Hair Today, Gone Tomorrow – What a Supportive Community Looked Like in 2006

Ed. note: This posts and the comments show what a supportive community looked like in 2006. It was all hugs and kisses, but it was a good discussion with many people looking to give support.

I recently started growing my payis. They have gotten long enough so that when I tuck them behind my ears you can see a little bit of them peeking out from the bottom of my ear.

When one of my coworkers, an FFB, noticed that I had started growing my payis he said, “Don’t be such a ba’al t’shuvah.” Even though he didn’t say it, what he meant was if I wanted to be more frum, growing my payis was not the way to go about doing it. Instead, I should focus more on torah learning and middos development.

I like having them, but at the same time I am definitely very self-conscious of them and find myself often hiding them behind my ears especially in the presence of teachers and mentors for fear of feeling foolish because I know they would disapprove.

I always wanted to grow my payis but now that I have them I need to ask myself if my decision to grow them is truly serving G-d, or is it serving myself by helping me to feel more like someone I would like to be instead of who I truly am.

My Brother’s Big Fat Secular Wedding

Blast from the past, first posted on Nov 8, 2006.

We had asked our rabbi if we were even allowed to attend, and he told us since there is an assumption that Jewish weddings on the whole are at least kosher style that we were permitted to go but that, of course, we shouldn’t eat anything. I was relieved since I knew that telling my family, my mother in particular, that we wouldn’t be able to make it would be the start of World War Three. Besides, I had already rented the tux.

I was asked to speak and, as you might imagine, I was quite nervous. Besides trying to put feelings into words, which is especially hard for me, it was to be in front of an audience of three hundred or so secular Jews and I hoped that I would be a Kiddush Hashem. When I told another rabbi that I would be speaking he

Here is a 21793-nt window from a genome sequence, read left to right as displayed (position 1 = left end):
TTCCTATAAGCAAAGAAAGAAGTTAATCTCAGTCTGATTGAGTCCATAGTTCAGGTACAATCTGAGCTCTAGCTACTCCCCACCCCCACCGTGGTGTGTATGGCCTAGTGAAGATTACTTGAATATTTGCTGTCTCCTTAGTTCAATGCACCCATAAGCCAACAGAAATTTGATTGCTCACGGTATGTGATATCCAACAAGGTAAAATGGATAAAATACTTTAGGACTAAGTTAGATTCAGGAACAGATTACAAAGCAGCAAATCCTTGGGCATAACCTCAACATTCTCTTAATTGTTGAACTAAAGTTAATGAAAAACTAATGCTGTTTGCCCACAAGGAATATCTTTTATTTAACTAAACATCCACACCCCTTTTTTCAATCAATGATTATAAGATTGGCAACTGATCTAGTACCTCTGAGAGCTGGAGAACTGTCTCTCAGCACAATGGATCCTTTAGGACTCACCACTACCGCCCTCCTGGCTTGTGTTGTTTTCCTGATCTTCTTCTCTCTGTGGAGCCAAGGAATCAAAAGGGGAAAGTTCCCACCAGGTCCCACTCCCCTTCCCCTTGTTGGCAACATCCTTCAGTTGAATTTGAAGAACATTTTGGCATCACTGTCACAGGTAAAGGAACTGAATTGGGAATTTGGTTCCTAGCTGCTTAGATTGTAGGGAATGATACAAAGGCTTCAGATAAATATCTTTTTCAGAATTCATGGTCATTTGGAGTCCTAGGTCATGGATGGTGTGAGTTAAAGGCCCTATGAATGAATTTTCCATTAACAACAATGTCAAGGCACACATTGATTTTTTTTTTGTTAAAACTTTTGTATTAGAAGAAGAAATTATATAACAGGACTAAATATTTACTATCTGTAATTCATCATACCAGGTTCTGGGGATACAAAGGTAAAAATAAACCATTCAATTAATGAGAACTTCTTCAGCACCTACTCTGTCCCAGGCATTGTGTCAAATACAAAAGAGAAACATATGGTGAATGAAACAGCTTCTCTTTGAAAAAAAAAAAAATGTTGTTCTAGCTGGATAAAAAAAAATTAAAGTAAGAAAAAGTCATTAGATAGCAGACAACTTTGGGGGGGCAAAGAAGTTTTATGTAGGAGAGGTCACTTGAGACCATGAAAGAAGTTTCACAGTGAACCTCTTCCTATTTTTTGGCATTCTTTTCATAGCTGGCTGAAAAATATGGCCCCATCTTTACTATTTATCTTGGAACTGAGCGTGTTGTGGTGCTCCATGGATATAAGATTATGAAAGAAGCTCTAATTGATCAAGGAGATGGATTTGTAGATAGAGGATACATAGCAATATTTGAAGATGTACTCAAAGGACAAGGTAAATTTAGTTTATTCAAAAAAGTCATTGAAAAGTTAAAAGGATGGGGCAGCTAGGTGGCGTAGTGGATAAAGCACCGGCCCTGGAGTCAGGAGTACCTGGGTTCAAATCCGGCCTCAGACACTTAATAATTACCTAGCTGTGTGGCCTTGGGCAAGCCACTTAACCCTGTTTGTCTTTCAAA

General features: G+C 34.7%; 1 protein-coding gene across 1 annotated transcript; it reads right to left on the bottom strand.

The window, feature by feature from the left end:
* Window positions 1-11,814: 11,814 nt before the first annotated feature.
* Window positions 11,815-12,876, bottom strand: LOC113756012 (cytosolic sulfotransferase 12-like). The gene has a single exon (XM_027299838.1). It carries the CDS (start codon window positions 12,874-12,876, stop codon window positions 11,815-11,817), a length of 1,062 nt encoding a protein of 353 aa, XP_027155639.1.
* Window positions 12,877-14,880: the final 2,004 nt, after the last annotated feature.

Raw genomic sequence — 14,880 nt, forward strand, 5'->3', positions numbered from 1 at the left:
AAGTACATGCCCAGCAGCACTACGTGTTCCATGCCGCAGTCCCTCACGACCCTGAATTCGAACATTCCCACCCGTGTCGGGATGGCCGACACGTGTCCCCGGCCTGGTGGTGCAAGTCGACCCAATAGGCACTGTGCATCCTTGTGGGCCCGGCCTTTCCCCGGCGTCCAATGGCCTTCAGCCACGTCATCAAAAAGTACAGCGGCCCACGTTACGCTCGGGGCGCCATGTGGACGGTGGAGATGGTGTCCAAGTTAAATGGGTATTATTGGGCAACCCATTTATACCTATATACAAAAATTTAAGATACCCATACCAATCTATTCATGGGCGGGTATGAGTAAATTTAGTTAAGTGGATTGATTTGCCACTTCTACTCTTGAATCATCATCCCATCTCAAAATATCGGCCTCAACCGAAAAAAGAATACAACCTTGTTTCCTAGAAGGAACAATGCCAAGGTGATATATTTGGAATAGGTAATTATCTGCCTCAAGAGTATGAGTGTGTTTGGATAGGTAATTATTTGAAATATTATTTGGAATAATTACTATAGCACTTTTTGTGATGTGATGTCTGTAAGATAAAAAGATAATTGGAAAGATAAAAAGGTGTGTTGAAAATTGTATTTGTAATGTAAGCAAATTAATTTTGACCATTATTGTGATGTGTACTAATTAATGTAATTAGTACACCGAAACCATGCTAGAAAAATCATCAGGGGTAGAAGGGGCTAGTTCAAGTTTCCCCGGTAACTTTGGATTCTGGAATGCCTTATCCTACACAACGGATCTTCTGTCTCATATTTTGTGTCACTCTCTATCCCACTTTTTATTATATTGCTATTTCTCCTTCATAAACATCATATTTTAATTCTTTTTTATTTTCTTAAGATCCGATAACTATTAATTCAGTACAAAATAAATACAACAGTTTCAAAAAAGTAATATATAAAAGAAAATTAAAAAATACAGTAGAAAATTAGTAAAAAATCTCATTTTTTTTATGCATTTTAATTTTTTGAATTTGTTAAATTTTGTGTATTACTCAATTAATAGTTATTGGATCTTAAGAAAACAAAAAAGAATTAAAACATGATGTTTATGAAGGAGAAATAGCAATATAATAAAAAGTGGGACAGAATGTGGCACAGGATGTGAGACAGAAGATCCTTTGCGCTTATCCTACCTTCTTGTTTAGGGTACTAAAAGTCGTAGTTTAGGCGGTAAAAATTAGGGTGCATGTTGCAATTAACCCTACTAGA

advised me to try to convey some kind of positive Jewish message.

I spent the good part of two days trying to find the right things to say. I managed to borow a good line or two from a couple of speeches I had heard and to recycle a poignant d’var torah that I planned to give over. However, because of an incident, both tragic and sadly ironic, that occurred shortly before the big speech, much of my plan changed.

We listened to the father of the bride k’vell over his daughter and make the typical jokes about how he’d be paying for the wedding for the next twenty years. Then the bride’s sister spoke about the time she stole her sister’s sticker book and paid the price for it. The best man was very heartfelt as he congratulated the bride and groom, and then I, the brother of the groom, was summoned to speak.

I briefly acknowledged the presence of some of the more senior family members in attendance and related that it was an honor to be asked to say a few words. I swallowed hard and decided for sure, at that moment, that I was actually going to say the words I had concocted in my head, only a half-hour earlier as a result of that tragic and sadly ironic “pre-speech” incident. I continued, “I had prepared to say something very deep and meaningful about G-d and torah…” At this point I felt the collective breath of the crowd drop as they clearly had no desire to be bored by some religious guy talking about the one thing that they absolutely didn’t feel like listening to at that time. I continued “…but after one of the waiters offered me a scallop wrapped in bacon at the cocktail hour, I decided that maybe speaking about G-d and Torah wasn’t the way to go at this event.”

Would you believe me if I told you that the roar emanating from that reception hall was so loud and filled with laughter that it could wake a dead man? Well, it was.